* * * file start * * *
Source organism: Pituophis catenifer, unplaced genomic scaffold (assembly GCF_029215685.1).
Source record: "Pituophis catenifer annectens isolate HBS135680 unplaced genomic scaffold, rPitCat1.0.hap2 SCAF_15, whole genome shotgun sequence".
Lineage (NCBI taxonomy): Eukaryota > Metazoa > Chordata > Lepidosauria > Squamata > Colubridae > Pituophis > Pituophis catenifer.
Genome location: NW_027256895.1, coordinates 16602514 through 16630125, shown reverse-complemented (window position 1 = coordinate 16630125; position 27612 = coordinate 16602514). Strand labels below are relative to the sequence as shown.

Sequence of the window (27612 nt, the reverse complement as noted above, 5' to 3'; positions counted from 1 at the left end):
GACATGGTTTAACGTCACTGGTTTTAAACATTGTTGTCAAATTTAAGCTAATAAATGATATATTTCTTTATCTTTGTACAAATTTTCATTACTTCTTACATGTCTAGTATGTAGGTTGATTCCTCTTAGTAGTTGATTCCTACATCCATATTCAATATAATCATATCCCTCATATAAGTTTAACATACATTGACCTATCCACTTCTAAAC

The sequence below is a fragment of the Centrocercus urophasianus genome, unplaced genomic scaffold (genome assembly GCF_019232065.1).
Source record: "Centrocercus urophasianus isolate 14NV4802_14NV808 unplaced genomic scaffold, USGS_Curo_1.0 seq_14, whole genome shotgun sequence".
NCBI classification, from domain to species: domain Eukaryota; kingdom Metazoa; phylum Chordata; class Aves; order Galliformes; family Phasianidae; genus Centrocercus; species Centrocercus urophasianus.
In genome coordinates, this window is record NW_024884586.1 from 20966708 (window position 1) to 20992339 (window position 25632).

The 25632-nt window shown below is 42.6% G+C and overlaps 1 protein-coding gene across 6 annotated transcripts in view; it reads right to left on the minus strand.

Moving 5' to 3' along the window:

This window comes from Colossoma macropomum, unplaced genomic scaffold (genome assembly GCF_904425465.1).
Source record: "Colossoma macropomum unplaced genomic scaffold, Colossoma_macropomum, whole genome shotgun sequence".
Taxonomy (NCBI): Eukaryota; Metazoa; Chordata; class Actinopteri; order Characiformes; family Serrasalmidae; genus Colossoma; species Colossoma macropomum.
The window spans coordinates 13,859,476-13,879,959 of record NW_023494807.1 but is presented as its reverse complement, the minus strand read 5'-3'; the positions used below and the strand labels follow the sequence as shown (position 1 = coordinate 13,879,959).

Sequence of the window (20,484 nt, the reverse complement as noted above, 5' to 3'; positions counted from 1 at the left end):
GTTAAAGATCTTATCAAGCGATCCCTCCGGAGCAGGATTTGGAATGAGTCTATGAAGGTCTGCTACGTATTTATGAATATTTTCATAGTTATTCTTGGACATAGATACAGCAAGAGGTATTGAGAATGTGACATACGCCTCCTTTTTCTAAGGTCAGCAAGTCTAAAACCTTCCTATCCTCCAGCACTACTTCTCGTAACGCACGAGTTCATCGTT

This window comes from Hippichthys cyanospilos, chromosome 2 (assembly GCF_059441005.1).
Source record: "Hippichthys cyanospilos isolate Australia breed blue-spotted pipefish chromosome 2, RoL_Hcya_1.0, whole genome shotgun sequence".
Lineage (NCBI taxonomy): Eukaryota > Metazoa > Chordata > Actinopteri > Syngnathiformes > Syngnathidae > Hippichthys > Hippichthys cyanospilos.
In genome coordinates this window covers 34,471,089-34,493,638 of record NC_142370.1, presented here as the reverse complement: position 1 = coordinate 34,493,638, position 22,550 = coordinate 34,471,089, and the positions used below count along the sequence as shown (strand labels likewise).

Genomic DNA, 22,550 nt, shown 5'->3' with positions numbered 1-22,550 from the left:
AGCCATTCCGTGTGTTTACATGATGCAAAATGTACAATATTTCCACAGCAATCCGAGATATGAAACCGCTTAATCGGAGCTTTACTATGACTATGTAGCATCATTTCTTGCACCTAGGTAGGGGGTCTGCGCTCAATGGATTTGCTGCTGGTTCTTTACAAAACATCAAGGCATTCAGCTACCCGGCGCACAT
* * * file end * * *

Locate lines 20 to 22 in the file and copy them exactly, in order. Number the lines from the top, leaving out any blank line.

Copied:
Source record: "Hippichthys cyanospilos isolate Australia breed blue-spotted pipefish chromosome 2, RoL_Hcya_1.0, whole genome shotgun sequence".
Lineage (NCBI taxonomy): Eukaryota > Metazoa > Chordata > Actinopteri > Syngnathiformes > Syngnathidae > Hippichthys > Hippichthys cyanospilos.
In genome coordinates this window covers 34,471,089-34,493,638 of record NC_142370.1, presented here as the reverse complement: position 1 = coordinate 34,493,638, position 22,550 = coordinate 34,471,089, and the positions used below count along the sequence as shown (strand labels likewise).